Aspartic Acid Proteases
Aspartic proteases are a family of protease enzymes that use an aspartate residue for catalysis of their peptide substrates. In general, they have two highly-conserved aspartates in the active site and are optimally active at acidic pH. Nearly all known aspartyl proteases are inhibited by pepstatin.
Aspartic endopeptidases EC 3.4.23. of vertebrate, fungal and retroviral origin have been characterised. More recently, aspartic endopeptidases associated with the processing of bacterial type 4 prepilin and archaean preflagellin have been described.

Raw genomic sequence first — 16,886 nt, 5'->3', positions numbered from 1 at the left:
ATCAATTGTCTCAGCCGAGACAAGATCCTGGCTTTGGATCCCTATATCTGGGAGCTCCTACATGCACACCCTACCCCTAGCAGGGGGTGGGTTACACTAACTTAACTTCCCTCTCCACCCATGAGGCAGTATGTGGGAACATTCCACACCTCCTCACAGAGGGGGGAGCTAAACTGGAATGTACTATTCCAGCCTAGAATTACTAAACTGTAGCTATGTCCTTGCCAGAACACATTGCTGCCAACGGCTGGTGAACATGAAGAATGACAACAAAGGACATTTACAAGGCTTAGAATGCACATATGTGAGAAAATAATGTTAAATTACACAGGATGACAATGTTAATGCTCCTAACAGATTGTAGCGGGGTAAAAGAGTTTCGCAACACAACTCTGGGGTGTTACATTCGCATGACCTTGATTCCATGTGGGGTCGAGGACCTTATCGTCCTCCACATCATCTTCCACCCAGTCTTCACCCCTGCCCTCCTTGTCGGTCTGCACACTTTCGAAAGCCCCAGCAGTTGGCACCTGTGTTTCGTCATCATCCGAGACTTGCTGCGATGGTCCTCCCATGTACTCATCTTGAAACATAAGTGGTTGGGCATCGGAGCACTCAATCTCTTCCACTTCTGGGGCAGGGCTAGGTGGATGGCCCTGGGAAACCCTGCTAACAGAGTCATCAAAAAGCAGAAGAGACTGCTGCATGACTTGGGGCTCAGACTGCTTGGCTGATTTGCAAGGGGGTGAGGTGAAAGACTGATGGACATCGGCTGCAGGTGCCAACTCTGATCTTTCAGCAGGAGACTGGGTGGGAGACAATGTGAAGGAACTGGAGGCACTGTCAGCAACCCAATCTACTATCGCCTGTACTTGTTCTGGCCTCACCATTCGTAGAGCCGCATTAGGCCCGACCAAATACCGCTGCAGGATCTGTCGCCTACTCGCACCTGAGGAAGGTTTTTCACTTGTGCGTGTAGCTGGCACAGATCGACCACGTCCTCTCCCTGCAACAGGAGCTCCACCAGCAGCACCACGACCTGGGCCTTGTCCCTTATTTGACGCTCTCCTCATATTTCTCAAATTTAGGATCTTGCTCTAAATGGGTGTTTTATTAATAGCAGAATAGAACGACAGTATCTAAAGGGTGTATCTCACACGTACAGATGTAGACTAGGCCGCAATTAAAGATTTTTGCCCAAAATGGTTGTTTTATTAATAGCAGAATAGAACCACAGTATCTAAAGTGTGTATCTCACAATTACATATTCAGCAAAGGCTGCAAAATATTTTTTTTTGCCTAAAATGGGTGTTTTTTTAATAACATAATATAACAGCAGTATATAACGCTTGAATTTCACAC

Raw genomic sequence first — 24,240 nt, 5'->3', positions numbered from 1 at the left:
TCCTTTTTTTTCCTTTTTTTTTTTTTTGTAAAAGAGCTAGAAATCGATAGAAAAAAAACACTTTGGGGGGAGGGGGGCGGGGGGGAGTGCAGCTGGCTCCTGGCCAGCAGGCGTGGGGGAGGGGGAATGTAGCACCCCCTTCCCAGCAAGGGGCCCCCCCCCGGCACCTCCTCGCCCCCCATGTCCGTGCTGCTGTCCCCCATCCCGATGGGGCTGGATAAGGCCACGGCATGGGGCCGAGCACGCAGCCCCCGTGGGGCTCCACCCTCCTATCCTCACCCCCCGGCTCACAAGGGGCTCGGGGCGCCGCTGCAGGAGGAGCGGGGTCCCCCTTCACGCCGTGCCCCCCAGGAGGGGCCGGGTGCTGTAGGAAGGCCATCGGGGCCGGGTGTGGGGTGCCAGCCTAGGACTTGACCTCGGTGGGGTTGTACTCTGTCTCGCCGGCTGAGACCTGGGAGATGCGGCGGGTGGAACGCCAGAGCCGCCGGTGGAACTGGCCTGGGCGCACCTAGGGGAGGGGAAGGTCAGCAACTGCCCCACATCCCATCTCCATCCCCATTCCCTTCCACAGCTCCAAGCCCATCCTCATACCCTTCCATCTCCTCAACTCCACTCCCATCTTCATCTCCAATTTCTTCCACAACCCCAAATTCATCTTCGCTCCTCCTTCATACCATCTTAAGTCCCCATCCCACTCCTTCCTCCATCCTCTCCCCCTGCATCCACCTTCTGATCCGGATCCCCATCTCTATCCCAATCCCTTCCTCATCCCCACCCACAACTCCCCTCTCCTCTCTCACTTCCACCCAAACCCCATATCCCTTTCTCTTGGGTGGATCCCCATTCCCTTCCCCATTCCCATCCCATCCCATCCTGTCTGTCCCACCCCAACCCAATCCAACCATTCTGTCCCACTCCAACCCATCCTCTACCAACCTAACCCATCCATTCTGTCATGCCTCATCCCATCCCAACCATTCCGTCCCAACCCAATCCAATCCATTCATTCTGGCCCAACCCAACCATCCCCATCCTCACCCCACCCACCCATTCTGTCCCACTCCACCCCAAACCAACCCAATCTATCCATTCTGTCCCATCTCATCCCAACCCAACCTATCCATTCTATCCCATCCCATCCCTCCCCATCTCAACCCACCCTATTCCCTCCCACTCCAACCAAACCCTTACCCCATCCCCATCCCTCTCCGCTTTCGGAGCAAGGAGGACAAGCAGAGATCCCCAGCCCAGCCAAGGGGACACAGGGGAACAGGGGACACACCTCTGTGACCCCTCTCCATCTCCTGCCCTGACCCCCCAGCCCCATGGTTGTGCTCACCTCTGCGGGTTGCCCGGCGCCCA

Eukaryotic aspartic proteases include pepsins, cathepsins, and renins. They have a two-domain structure, arising from ancestral duplication. Retroviral and retrotransposon proteases (Pfam PF00077) are much smaller and appear to be homologous to a single domain of the eukaryotic aspartyl proteases. Each domain contributes a catalytic Asp residue, with an extended active site cleft localized between the two lobes of the molecule. One lobe has probably evolved from the other through a gene duplication event in the distant past. In modern-day enzymes, although the three-dimensional structures are very similar, the amino acid sequences are more divergent, except for the catalytic site motif, which is very conserved. The presence and position of disulfide bridges are other conserved features of aspartic peptidases.